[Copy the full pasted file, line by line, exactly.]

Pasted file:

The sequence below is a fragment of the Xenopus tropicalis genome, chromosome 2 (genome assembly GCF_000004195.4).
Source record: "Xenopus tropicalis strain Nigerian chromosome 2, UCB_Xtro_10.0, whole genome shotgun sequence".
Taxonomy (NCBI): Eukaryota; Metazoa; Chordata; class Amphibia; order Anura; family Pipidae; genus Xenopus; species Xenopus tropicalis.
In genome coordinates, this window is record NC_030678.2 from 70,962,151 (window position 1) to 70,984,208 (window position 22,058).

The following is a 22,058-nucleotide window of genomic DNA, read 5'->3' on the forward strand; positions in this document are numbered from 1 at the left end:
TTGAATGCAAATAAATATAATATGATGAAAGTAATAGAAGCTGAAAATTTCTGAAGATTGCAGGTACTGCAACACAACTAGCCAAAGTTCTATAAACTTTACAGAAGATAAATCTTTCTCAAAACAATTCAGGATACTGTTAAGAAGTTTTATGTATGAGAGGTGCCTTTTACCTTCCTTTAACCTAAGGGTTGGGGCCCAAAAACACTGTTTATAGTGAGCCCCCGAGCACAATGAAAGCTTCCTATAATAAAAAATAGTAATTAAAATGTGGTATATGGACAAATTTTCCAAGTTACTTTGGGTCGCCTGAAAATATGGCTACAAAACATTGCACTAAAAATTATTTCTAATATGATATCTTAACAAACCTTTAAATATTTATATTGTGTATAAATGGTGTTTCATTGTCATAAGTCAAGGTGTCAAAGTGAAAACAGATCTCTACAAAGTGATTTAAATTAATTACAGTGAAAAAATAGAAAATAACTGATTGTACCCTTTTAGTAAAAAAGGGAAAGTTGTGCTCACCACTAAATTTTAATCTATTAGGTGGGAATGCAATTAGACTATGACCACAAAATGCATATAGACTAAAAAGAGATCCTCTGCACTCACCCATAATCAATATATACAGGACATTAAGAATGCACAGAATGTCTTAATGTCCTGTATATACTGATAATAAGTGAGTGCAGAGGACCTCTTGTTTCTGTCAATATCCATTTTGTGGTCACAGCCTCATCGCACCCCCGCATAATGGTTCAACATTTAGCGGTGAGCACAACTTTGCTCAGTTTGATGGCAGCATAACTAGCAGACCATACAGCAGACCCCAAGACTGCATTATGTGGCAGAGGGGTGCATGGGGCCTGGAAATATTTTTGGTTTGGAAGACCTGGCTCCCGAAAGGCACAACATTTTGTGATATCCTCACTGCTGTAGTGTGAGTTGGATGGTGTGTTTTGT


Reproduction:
The sequence below is a fragment of the Xenopus tropicalis genome, chromosome 2 (genome assembly GCF_000004195.4).
Source record: "Xenopus tropicalis strain Nigerian chromosome 2, UCB_Xtro_10.0, whole genome shotgun sequence".
Taxonomy (NCBI): Eukaryota; Metazoa; Chordata; class Amphibia; order Anura; family Pipidae; genus Xenopus; species Xenopus tropicalis.
In genome coordinates, this window is record NC_030678.2 from 70,962,151 (window position 1) to 70,984,208 (window position 22,058).

The following is a 22,058-nucleotide window of genomic DNA, read 5'->3' on the forward strand; positions in this document are numbered from 1 at the left end:
TTGAATGCAAATAAATATAATATGATGAAAGTAATAGAAGCTGAAAATTTCTGAAGATTGCAGGTACTGCAACACAACTAGCCAAAGTTCTATAAACTTTACAGAAGATAAATCTTTCTCAAAACAATTCAGGATACTGTTAAGAAGTTTTATGTATGAGAGGTGCCTTTTACCTTCCTTTAACCTAAGGGTTGGGGCCCAAAAACACTGTTTATAGTGAGCCCCCGAGCACAATGAAAGCTTCCTATAATAAAAAATAGTAATTAAAATGTGGTATATGGACAAATTTTCCAAGTTACTTTGGGTCGCCTGAAAATATGGCTACAAAACATTGCACTAAAAATTATTTCTAATATGATATCTTAACAAACCTTTAAATATTTATATTGTGTATAAATGGTGTTTCATTGTCATAAGTCAAGGTGTCAAAGTGAAAACAGATCTCTACAAAGTGATTTAAATTAATTACAGTGAAAAAATAGAAAATAACTGATTGTACCCTTTTAGTAAAAAAGGGAAAGTTGTGCTCACCACTAAATTTTAATCTATTAGGTGGGAATGCAATTAGACTATGACCACAAAATGCATATAGACTAAAAAGAGATCCTCTGCACTCACCCATAATCAATATATACAGGACATTAAGAATGCACAGAATGTCTTAATGTCCTGTATATACTGATAATAAGTGAGTGCAGAGGACCTCTTGTTTCTGTCAATATCCATTTTGTGGTCACAGCCTCATCGCACCCCCGCATAATGGTTCAACATTTAGCGGTGAGCACAACTTTGCTCAGTTTGATGGCAGCATAACTAGCAGACCATACAGCAGACCCCAAGACTGCATTATGTGGCAGAGGGGTGCATGGGGCCTGGAAATATTTTTGGTTTGGAAGACCTGGCTCCCGAAAGGCACAACATTTTGTGATATCCTCACTGCTGTAGTGTGAGTTGGATGGTGTGTTTTGT